By Dave Resto
Multi award-nominated singer/song-writer Deb Ryder’s fourth album, Enjoy the Ride will be released worldwide through VizzTone Label Group on June 1st. Produced by Grammy Award-winner and Blues Music Award-winner Tony Braunagel and executive produced by Ric Ryder, it features the ever-rising blues diva in stellar form, supported by an impressive list of guest artists.
Deb Ryder has been immersed in music throughout her entire life. She grew up in her step-father’s music club, the famed Topanga Corral, outside of L.A. It was there she was exposed to and learned from musicians like Etta James and Neil Young. From there, she went on to a career doing recording session work and on-stage background singing, as well as performing with her husband, bassist Ric Ryder in their band The Bluesryders. Deb stepped out as a solo blues artist in 2013. With three albums behind her since then, Enjoy the Ride builds on the success she’s amassed over the past five years.
Opening with the slow and gritty blues of “A Storm’s Coming,” Ryder uses her powerful, sexy growl to warn us, “Because a storm’s comin’ – get your head out of the sand; If you can’t ride the whirlwind – you better get out while you can.” Joining Ryder on this track is left-handed Stratocaster-blaster Coco Montoya (noted solo artist and former member of John Mayall’s Bluesbreakers) playing lead, and Texas-based guitarist Johnny Lee Schell (Bonnie Raitt, Eric Burden) playing the core riff. The track works well to establish both the old-school feel and the contemporary tone of the album.
Producer Tony Braunagel, who plays drums throughout the album, kicks off the upbeat, horn-punctuated shuffle of “Temporary Insanity.” Ryder does an entertaining and convincing job of implying that she must be crazy to love her man the way she does. It’s done through her phrasing and inflection, which sounds natural and sincere, right through to her exasperated sigh at the end. Guests on this track include Dutch blues harpist Pieter “Big Pete” Van Der Pluijm (featured throughout the album) and guitarists Johnny Lee Schell and Kirk Fletcher (solo artist, Fabulous Thunderbirds) trading solos.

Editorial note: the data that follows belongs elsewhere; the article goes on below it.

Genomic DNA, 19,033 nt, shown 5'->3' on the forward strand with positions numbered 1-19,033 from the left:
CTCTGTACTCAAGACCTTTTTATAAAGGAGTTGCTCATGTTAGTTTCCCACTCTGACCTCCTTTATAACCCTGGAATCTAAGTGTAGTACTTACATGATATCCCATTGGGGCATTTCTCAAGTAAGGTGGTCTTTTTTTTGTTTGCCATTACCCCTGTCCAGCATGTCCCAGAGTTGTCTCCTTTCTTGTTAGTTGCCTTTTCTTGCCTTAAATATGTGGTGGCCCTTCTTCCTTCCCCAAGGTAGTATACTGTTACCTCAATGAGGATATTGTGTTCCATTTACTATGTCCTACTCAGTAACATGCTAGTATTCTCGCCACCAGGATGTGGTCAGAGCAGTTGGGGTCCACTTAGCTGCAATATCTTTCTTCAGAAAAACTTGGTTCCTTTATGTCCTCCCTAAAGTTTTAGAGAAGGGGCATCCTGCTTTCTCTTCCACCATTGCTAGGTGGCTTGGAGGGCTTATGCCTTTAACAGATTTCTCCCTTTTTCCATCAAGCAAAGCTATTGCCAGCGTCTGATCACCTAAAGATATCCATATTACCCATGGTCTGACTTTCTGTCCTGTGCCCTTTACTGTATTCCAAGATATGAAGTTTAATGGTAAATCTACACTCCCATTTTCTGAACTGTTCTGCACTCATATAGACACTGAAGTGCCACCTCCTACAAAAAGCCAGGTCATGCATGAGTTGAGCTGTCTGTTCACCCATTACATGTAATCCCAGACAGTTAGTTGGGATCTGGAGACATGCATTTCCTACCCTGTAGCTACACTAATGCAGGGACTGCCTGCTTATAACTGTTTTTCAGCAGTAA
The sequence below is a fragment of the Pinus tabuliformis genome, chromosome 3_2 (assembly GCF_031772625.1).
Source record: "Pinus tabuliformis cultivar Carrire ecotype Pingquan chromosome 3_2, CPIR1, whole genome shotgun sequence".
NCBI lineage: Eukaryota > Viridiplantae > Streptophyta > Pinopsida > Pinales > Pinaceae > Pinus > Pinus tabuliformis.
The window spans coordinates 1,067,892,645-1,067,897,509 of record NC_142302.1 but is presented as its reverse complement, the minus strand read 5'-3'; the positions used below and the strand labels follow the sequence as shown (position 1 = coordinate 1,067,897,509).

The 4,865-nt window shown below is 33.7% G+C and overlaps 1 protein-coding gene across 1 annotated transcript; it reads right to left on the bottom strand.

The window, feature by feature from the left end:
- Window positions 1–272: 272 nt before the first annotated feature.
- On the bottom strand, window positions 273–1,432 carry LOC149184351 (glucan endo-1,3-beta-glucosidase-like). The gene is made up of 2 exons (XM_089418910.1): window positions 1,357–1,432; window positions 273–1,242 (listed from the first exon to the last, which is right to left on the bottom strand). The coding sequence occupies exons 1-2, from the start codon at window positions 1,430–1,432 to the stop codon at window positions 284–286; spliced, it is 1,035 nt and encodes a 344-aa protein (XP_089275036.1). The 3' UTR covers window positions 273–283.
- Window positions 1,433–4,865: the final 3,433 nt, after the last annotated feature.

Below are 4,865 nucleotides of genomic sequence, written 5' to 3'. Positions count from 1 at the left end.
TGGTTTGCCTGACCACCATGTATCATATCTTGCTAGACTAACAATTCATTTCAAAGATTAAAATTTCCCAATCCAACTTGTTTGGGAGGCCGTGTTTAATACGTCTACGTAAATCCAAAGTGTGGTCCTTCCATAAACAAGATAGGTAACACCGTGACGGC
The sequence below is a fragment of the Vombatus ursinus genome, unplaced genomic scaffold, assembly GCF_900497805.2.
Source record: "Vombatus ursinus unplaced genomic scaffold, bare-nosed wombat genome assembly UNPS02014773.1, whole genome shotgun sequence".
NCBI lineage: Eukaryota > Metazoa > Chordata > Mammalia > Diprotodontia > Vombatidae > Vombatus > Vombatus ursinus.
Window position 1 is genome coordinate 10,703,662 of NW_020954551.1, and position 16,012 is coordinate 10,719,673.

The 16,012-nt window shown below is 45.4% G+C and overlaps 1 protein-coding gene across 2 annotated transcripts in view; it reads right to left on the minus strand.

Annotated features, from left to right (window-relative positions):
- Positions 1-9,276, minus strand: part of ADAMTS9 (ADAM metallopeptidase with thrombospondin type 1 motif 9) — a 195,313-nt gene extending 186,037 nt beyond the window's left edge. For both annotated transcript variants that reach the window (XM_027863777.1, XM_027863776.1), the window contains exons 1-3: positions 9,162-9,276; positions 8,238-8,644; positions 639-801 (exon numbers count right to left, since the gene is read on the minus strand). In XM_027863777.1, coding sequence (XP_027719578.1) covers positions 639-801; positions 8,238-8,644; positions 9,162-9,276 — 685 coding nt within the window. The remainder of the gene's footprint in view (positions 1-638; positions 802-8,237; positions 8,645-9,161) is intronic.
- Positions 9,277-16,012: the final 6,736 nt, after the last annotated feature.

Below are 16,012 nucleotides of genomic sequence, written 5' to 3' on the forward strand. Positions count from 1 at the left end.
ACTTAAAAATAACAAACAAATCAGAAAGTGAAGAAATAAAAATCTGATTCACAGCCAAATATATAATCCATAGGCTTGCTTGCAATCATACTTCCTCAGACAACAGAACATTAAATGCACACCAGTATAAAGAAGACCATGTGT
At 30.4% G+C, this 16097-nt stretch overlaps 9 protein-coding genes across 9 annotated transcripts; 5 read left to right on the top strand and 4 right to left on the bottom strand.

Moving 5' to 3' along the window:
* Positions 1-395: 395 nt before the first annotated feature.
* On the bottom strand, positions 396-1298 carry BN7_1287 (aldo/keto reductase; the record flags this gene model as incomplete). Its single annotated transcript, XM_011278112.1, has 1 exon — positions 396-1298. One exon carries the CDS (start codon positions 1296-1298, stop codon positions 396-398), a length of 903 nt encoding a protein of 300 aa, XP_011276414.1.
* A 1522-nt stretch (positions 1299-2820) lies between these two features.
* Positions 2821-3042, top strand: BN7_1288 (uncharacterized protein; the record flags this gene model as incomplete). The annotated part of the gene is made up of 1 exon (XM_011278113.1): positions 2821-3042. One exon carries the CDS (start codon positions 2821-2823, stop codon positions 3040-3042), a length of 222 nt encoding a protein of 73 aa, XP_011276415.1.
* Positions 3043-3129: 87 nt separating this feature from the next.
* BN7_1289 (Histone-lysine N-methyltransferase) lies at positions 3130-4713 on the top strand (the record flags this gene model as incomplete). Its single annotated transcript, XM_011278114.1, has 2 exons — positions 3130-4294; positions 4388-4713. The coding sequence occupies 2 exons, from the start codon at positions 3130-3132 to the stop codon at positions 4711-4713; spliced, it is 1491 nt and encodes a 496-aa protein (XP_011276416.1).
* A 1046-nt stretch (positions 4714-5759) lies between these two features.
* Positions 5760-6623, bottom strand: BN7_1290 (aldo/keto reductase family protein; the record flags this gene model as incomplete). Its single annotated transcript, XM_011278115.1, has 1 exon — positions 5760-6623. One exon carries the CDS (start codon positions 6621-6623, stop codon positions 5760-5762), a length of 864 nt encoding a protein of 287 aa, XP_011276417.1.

“Bring the Walls Down” is an impressive ‘rock n’ soul’ tune that sounds like something from the Stax Records catalogue. Ryder starts off in a lower register, reminiscent of Mavis Staples and then quickly lifts her voice to the heavens when she gets to the chorus, where she’s joined by spirited backing vocals, rich horns, and dramatically swelling keyboards, played by Mike Finnigan (Jimi Hendrix, Joe Cocker). The brief, jazzy spoken word section, written by Van G. Garrett and performed by Big Llou Johnson lends an extra air of sophistication to this already classy composition.
There are several text-book-definition-grooves to be found throughout Enjoy the Ride. “Nothin’ to Lose” has a classic, chugging locomotive cadence. “What You Want from Me” shifts back and forth between a familiar ‘Bo Diddley beat’ and a sinfully good gospel stomp, where Ric Ryder’s bass lines and Braunagel’s drum beats mesh seamlessly to allow Finnigan’s keyboard solo to come in and steal the show. On “Sweet, Sweet Love” the ensemble lays down a lovely New Orleans walk-about shuffle. Deb Ryder owns all these genres, her vocals always out front and in charge.
The title track, “Enjoy the Ride” lays some funky groundwork for Ryder to work her sultry, siren magic. Especially nice are her slightly subdued, effects-tinged vocals during the bridge before the keyboard solo. This song should prove to be a highlight during live shows as they tour to promote this album.
On an album full of fine vocal performances, “Forever Yours” stands out as Ryder’s most breathtaking moment. The instrumentation is spare, allowing the singer to relax and explore different vocalizations. Ryder hums, croons, soars and dips with a commanding passion and complete control.
These days, Deb Ryder no longer stands on the side of the stage – she stands at the center of it. There’s no looking back and she’s ready to Enjoy the Ride.
For more information on Enjoy The Ride by Deb Ryder: